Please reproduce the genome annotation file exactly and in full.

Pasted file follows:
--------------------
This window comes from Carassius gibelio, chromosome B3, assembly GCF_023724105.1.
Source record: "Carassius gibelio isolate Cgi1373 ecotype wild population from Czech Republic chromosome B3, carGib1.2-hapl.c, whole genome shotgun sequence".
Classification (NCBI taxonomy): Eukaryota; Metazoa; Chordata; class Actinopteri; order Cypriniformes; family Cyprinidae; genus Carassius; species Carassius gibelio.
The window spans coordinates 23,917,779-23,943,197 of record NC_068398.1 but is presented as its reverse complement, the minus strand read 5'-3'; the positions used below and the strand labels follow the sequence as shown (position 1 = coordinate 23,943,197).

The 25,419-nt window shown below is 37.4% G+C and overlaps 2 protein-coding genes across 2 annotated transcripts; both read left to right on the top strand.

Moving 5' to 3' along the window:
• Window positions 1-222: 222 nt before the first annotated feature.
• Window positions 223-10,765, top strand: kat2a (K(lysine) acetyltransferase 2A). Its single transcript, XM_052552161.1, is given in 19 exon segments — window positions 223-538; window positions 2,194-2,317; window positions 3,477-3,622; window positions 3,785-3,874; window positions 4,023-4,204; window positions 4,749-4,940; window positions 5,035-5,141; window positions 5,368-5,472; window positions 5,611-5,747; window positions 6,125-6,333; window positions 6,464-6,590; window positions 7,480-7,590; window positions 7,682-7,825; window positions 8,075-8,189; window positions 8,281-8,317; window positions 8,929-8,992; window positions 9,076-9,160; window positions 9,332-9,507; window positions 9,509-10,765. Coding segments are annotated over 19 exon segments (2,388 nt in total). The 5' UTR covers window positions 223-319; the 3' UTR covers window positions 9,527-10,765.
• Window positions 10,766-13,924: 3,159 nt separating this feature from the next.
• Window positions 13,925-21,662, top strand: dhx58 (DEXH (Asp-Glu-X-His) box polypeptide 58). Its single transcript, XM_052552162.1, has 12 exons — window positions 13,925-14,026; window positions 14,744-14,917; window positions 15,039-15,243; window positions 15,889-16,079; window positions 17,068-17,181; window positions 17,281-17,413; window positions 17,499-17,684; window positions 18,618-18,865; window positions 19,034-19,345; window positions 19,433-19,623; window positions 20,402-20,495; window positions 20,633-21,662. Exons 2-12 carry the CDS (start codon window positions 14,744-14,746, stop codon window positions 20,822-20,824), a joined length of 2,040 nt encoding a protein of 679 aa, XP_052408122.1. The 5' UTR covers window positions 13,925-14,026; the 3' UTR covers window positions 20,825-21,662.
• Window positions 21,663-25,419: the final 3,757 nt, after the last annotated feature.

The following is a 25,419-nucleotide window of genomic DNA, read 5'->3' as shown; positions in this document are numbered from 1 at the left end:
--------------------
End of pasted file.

This window comes from Carassius gibelio, chromosome B3, assembly GCF_023724105.1.
Source record: "Carassius gibelio isolate Cgi1373 ecotype wild population from Czech Republic chromosome B3, carGib1.2-hapl.c, whole genome shotgun sequence".
Classification (NCBI taxonomy): Eukaryota; Metazoa; Chordata; class Actinopteri; order Cypriniformes; family Cyprinidae; genus Carassius; species Carassius gibelio.
The window spans coordinates 23,917,779-23,943,197 of record NC_068398.1 but is presented as its reverse complement, the minus strand read 5'-3'; the positions used below and the strand labels follow the sequence as shown (position 1 = coordinate 23,943,197).

The 25,419-nt window shown below is 37.4% G+C and overlaps 2 protein-coding genes across 2 annotated transcripts; both read left to right on the top strand.

Moving 5' to 3' along the window:
• Window positions 1-222: 222 nt before the first annotated feature.
• Window positions 223-10,765, top strand: kat2a (K(lysine) acetyltransferase 2A). Its single transcript, XM_052552161.1, is given in 19 exon segments — window positions 223-538; window positions 2,194-2,317; window positions 3,477-3,622; window positions 3,785-3,874; window positions 4,023-4,204; window positions 4,749-4,940; window positions 5,035-5,141; window positions 5,368-5,472; window positions 5,611-5,747; window positions 6,125-6,333; window positions 6,464-6,590; window positions 7,480-7,590; window positions 7,682-7,825; window positions 8,075-8,189; window positions 8,281-8,317; window positions 8,929-8,992; window positions 9,076-9,160; window positions 9,332-9,507; window positions 9,509-10,765. Coding segments are annotated over 19 exon segments (2,388 nt in total). The 5' UTR covers window positions 223-319; the 3' UTR covers window positions 9,527-10,765.
• Window positions 10,766-13,924: 3,159 nt separating this feature from the next.
• Window positions 13,925-21,662, top strand: dhx58 (DEXH (Asp-Glu-X-His) box polypeptide 58). Its single transcript, XM_052552162.1, has 12 exons — window positions 13,925-14,026; window positions 14,744-14,917; window positions 15,039-15,243; window positions 15,889-16,079; window positions 17,068-17,181; window positions 17,281-17,413; window positions 17,499-17,684; window positions 18,618-18,865; window positions 19,034-19,345; window positions 19,433-19,623; window positions 20,402-20,495; window positions 20,633-21,662. Exons 2-12 carry the CDS (start codon window positions 14,744-14,746, stop codon window positions 20,822-20,824), a joined length of 2,040 nt encoding a protein of 679 aa, XP_052408122.1. The 5' UTR covers window positions 13,925-14,026; the 3' UTR covers window positions 20,825-21,662.
• Window positions 21,663-25,419: the final 3,757 nt, after the last annotated feature.

The following is a 25,419-nucleotide window of genomic DNA, read 5'->3' as shown; positions in this document are numbered from 1 at the left end: